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DISCOVERING A NORTH-EAST, NORTH-WEST,

OR

POLAR PASSAGE

BETWEEN THE

ATLANTIC AND PACIFIC:

FROM THE EARLIEST PERIODS OF SCANDINAVIAN NAVIGATION, TO THE

DEPARTURE OF THE

RECENT EXPEDITIONS,

UNDER THE ORDERS OF

CAPTAINS ROSS AND BUCHAN.

" How shall I admire your heroicke courage, ye marine worthies, beyond all names of worthiness! that neyther dread so long eyther presence or absence of the sui foggy mysts, tempestuous winds, cold blasts, snowes and hayle in the ayre: nor the unequall seas, which might amaze the hearer, and amate the beholder, where the Tritons and Neptune's selfe would quake with chilling feare, to behold such monstrous icie ilands, renting themselves with terrour of their owne massines, and disdayning otherwise both the sea's sovereigntie, and the sunne's hottest violence, mustering themselves in those watery plaines where they hold a continual civill warre, and rushing one upon another, make windes and 'Waves give backe; seeming to rent the eares of others, while they rent themselves with crashing and splitting their congealed armours."--Purchas.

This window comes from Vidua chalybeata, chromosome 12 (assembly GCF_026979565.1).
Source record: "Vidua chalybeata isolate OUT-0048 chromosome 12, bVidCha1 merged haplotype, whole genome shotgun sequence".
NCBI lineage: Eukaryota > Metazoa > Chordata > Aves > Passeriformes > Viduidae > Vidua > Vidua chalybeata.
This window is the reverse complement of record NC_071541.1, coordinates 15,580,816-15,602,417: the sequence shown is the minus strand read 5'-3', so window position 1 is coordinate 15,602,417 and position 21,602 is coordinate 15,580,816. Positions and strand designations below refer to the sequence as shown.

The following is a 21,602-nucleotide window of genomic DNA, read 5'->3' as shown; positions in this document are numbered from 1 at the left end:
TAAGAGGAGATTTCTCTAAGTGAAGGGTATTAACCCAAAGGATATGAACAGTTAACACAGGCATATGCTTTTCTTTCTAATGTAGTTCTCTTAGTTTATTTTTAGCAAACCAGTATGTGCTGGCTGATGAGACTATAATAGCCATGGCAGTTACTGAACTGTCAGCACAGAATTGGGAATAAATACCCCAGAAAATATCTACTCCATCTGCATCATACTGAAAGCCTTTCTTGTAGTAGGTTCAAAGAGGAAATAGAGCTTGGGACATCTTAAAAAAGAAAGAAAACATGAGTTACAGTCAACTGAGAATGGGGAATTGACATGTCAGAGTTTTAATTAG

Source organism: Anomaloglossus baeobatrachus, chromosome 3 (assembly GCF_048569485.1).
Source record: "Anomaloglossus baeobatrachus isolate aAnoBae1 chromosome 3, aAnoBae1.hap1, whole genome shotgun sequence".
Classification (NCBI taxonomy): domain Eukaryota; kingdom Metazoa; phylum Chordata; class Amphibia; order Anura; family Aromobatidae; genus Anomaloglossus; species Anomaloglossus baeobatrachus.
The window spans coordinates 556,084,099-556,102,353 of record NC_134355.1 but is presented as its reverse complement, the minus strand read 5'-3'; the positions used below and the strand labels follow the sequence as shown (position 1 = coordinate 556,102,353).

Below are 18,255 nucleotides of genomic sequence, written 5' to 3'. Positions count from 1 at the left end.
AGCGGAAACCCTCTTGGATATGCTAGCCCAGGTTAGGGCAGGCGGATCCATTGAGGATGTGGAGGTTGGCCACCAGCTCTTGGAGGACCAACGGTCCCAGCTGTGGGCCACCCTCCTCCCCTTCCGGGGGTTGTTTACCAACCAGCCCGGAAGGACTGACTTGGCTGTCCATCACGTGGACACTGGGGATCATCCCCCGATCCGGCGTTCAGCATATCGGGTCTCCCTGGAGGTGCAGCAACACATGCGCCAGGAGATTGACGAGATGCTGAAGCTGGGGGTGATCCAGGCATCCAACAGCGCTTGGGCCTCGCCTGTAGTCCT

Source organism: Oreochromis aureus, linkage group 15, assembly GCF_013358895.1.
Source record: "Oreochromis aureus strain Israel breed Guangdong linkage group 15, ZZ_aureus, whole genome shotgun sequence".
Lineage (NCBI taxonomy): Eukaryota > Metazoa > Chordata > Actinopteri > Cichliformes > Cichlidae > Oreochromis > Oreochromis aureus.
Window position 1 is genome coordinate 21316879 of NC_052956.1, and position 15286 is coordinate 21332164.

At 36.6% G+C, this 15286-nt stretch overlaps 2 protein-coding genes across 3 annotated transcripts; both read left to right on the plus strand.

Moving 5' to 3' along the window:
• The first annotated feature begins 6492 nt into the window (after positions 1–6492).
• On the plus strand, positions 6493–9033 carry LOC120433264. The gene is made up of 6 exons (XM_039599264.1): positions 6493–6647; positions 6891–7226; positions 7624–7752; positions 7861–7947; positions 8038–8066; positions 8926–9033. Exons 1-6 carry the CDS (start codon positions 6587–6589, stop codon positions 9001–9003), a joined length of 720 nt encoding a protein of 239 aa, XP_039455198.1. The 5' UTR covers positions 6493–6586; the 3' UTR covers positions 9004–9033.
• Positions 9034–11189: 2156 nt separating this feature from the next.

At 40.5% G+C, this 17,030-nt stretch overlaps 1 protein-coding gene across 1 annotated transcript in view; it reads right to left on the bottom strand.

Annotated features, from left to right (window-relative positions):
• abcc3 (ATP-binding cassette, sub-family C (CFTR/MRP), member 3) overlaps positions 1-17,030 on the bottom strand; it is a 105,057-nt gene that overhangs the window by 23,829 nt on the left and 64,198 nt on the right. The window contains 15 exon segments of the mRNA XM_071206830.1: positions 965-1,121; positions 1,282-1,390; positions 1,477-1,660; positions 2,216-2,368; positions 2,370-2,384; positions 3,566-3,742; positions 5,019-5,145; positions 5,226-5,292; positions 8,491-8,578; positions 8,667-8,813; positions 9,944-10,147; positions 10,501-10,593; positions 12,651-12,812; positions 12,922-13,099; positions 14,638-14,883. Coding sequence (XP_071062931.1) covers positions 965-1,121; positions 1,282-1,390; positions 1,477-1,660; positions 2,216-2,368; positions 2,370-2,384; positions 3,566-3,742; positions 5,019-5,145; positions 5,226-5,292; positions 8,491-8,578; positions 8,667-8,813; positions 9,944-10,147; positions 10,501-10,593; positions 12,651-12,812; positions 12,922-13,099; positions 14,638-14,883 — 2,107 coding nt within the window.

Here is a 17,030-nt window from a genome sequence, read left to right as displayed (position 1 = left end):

Tat. Bart.
BY JOHN BARROW, F.R.S.

sir

LONDON:
JOHN MURRAY, ALBEMARLE STREET.

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The two expeditions recently fitted out for exploring a northern communication between the Atlantic and Pacific oceans were of a nature to excite public attention and to engage a large share of general conversation. But as many crude and absurd notions seemed to be entertained on the sub

in chronological order, of the dangers and difficulties and progressive discoveries of former attempts, might serve as a proper introduction to the narratives of the present voyages, which, whether successful or not, will be expected by the public.

ICC

In the compilation of this brief history no pretensions are set up to authorship-the collecting of the materials, though widely scattered through many large and some few scarce volumes, employed no great share either of the writer's time or research ; in their present form they may be the means of saving both to those who feel disposed to acquire a general knowledge of what has been and what yet remains to be accomplished.

London, 1st August, 1818.

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